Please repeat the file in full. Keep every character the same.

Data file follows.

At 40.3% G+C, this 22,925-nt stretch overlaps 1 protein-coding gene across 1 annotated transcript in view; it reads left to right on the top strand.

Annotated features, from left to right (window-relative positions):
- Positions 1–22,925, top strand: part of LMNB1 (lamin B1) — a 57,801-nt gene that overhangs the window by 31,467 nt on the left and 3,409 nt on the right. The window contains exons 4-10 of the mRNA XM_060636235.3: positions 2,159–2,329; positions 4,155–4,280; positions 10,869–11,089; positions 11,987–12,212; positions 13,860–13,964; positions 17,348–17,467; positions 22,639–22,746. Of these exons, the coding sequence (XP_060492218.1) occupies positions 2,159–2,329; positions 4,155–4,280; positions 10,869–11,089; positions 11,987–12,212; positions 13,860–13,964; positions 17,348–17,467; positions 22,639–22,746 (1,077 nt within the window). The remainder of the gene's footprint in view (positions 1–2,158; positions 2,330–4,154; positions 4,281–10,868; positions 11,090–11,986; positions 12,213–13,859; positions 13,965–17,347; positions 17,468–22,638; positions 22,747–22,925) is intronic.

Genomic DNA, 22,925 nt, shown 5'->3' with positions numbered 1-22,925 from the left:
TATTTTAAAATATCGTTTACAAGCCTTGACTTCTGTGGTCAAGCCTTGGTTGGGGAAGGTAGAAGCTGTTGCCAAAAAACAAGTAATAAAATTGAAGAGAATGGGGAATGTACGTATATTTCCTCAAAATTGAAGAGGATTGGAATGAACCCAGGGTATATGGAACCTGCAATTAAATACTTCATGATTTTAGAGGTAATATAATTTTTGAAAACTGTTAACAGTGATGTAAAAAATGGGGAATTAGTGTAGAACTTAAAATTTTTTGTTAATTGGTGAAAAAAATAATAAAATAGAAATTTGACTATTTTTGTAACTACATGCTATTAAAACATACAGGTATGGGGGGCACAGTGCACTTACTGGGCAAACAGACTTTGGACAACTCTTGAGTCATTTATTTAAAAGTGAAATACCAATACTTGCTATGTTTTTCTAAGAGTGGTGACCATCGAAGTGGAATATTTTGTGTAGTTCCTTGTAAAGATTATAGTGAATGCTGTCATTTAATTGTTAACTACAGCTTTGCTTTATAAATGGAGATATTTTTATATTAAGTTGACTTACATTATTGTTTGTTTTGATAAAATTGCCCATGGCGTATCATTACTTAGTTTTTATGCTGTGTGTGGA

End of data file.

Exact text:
At 40.3% G+C, this 22,925-nt stretch overlaps 1 protein-coding gene across 1 annotated transcript in view; it reads left to right on the top strand.

Annotated features, from left to right (window-relative positions):
- Positions 1–22,925, top strand: part of LMNB1 (lamin B1) — a 57,801-nt gene that overhangs the window by 31,467 nt on the left and 3,409 nt on the right. The window contains exons 4-10 of the mRNA XM_060636235.3: positions 2,159–2,329; positions 4,155–4,280; positions 10,869–11,089; positions 11,987–12,212; positions 13,860–13,964; positions 17,348–17,467; positions 22,639–22,746. Of these exons, the coding sequence (XP_060492218.1) occupies positions 2,159–2,329; positions 4,155–4,280; positions 10,869–11,089; positions 11,987–12,212; positions 13,860–13,964; positions 17,348–17,467; positions 22,639–22,746 (1,077 nt within the window). The remainder of the gene's footprint in view (positions 1–2,158; positions 2,330–4,154; positions 4,281–10,868; positions 11,090–11,986; positions 12,213–13,859; positions 13,965–17,347; positions 17,468–22,638; positions 22,747–22,925) is intronic.

Genomic DNA, 22,925 nt, shown 5'->3' with positions numbered 1-22,925 from the left:
TATTTTAAAATATCGTTTACAAGCCTTGACTTCTGTGGTCAAGCCTTGGTTGGGGAAGGTAGAAGCTGTTGCCAAAAAACAAGTAATAAAATTGAAGAGAATGGGGAATGTACGTATATTTCCTCAAAATTGAAGAGGATTGGAATGAACCCAGGGTATATGGAACCTGCAATTAAATACTTCATGATTTTAGAGGTAATATAATTTTTGAAAACTGTTAACAGTGATGTAAAAAATGGGGAATTAGTGTAGAACTTAAAATTTTTTGTTAATTGGTGAAAAAAATAATAAAATAGAAATTTGACTATTTTTGTAACTACATGCTATTAAAACATACAGGTATGGGGGGCACAGTGCACTTACTGGGCAAACAGACTTTGGACAACTCTTGAGTCATTTATTTAAAAGTGAAATACCAATACTTGCTATGTTTTTCTAAGAGTGGTGACCATCGAAGTGGAATATTTTGTGTAGTTCCTTGTAAAGATTATAGTGAATGCTGTCATTTAATTGTTAACTACAGCTTTGCTTTATAAATGGAGATATTTTTATATTAAGTTGACTTACATTATTGTTTGTTTTGATAAAATTGCCCATGGCGTATCATTACTTAGTTTTTATGCTGTGTGTGGA